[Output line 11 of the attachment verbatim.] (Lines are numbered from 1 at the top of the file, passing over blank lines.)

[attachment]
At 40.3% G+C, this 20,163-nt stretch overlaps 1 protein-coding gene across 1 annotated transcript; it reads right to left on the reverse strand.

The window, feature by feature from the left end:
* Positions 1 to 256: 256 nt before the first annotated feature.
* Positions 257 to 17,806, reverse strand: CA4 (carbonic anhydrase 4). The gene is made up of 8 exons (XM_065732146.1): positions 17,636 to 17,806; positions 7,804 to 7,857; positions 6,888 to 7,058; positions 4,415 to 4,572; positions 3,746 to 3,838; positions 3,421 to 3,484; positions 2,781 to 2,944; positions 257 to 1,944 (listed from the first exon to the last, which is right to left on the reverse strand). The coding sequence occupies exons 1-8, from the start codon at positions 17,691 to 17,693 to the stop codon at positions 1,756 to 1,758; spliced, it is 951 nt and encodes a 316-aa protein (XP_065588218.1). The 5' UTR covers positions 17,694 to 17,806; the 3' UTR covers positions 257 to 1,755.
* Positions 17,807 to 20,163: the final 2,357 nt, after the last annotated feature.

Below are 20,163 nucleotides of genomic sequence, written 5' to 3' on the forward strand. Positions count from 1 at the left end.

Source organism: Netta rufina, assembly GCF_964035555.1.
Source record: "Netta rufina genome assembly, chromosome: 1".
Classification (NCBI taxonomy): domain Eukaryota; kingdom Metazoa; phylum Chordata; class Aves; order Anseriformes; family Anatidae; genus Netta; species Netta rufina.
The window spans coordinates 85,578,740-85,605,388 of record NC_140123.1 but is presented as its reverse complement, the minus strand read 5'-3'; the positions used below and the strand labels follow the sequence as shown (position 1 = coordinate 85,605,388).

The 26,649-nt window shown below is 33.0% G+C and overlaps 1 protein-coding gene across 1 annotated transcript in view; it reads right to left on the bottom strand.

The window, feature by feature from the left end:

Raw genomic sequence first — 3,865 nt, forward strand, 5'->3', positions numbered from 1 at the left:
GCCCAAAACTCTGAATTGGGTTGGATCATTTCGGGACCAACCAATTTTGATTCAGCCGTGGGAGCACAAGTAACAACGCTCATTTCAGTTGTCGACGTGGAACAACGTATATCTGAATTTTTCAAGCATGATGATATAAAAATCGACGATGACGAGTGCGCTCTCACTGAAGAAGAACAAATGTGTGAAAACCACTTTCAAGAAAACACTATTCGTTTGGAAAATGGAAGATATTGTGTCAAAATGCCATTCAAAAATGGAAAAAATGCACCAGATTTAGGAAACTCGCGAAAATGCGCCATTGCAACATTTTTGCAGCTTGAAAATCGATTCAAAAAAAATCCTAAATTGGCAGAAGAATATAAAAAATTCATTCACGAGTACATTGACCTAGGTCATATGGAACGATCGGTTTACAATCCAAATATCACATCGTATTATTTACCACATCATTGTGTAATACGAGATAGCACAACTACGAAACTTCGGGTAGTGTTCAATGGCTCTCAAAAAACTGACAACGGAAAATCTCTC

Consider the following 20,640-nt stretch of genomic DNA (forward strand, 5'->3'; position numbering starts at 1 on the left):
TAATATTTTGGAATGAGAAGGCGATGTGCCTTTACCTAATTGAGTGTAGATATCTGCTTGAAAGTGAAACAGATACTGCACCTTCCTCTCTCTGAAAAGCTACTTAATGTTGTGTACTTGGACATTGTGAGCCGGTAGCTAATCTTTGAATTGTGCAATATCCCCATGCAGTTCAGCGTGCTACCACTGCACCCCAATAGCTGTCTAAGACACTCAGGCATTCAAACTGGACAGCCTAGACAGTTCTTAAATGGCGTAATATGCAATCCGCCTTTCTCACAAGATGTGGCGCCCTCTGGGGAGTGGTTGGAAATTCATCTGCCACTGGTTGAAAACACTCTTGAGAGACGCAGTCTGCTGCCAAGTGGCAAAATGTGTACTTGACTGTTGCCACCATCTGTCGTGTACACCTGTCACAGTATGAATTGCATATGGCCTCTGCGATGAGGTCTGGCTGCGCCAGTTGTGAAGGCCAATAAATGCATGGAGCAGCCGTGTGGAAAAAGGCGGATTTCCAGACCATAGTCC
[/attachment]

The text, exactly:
The 26,649-nt window shown below is 33.0% G+C and overlaps 1 protein-coding gene across 1 annotated transcript in view; it reads right to left on the bottom strand.